The growth promoting activity of the eight FAP and one feremented FFP samples was tested on 18 Bifidobacterium strains and 28 Lactobacillus strains with turbidimetric technique. The growth of Bifidobacteria in medium supplemented with FAPs and FFP was compared with that in basal (B12) and control (B12-Nag) media. The growth of Lactobacilli in media supplemented with FAPs and FFP was compared with that in basal (MRSN) and control (MRSN-YE) media.

FFP obtained by hydrothermal and enzymatic treatment and most proteolysed FAP samples could be consider the optimal growth promoters for Bifidobacterium and Lactobacillus respectively. For this reason they were chosen to evaluate their effect on cells viability. The viable cells number was evaluated by fluorescence microscopic technique, showing that most of the cells were viable. Thus, Lactobacillus growth in the presence of FAPs was very similar, or even better, than in standard media supplemented with yeast extracts. Lactobacillus growth stimulation by FAP could be related to their high content of soluble nitrogen and free amino acids and they consistently showed a poor growth in the FFP sample, rich in proteinaceous material but poor in free amino acids. On the other side, FFP appeared to be the most stimulating supplementation for Bifidobacterium, both in terms of growth rate and viability. This suggests that bifidobacteria are able to hydrolyse the FFP peptides, present in the sample, in a better way as compared to Lactobacillus, or that they find, among the peptides, some specific growth promoting factors. This also suggests that FAPs for Lactobacillus and FFP for Bifidobacterium provide a good alternative to substitute expensive nutrient supplements with cheaper renewable low-cost products for growing Lactobacillus and Bifidobacterium.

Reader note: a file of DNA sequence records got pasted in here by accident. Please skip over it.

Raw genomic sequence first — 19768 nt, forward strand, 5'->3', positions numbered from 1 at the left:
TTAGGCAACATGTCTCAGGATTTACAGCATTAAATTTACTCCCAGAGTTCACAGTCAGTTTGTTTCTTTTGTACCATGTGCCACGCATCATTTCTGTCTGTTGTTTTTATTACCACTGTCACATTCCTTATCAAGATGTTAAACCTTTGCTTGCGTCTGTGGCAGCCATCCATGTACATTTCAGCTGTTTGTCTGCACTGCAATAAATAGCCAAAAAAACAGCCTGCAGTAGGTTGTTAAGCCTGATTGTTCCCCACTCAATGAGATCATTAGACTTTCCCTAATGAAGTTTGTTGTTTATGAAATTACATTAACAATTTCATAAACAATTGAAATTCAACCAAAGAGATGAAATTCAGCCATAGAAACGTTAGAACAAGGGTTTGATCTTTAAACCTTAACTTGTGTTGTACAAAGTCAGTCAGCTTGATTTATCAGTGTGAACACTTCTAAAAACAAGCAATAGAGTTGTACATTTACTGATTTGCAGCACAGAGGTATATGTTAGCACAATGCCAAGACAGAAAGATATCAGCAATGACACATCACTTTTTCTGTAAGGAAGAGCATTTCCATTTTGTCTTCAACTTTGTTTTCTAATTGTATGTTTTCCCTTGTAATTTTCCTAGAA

FAP were also able to inhibit microbial growth at different temperatures and for several days when mixed with meat. They were demonstrated to inhibit bacterial proliferation in minced meat products, such as hamburgers, through a likely mechanism of aw reduction, allowing for salt subsititution in these products. Although the addition of FAPs to hamburgers cannot substitute totally the salt, still they can integrate the saline function, reducing the amount needed for the control of bacterial contamination without impairing the flavour characteristics and possibly paving the way for producing healthier food for persons subject to hypertension.

For the sensory evaluation of hydrolysates obtained under different technological processes, twenty individual attributes were established to characterise the sensory quality of protein hydrolysates; these attributes were classified into three categories: appearance, odour and taste. The results analysis of sensory evaluation of FAP have shown that the reconstituted product (bouillons) have satisfactory sensory properties.

Finally, all the data on quality and safety aspects of both raw materials and protein hydrolysates, as well as on their composition, functional and sensory properties generated throughout the PROSPARE project were summarised in a database, usable under 'Access' program. The obtained database is a useful tool for exploring the interrelations and correlations of the properties of raw materials, parameters of technological processes and chemical composition, technological and functional characteristics of the intermediate products (chicken fat and protein hydrolysates). The database provides the opportunity to work separately with the data concerning the raw materials and the protein hydrolysates obtained. Moreover, it has corresponding feedbacks that allow retracing the composition and properties of protein hydrolysates using both bottom-up and top-down approaches.

Analysis of the database revealed that sensory characteristics (e.g. odour and taste) of FAP could be mainly attributed to composition of its lipohilic and free amino acids' fractions. However, some peptides, present in FAP could also be responsible for slightly bitter and salty notes in its taste. The influence of variability of raw materials' composition, the technological conditions and production scale on functional properties of protein hydrolysates was examined. Under optimal technological conditions both physical-chemical, microbiological, functional properties of FAP and feather hydrolysates were shown to be perfectly stable. The latter indicates high reproducibility of both biocatalytic and HTST technologies developed in frames of the PROSPARE project.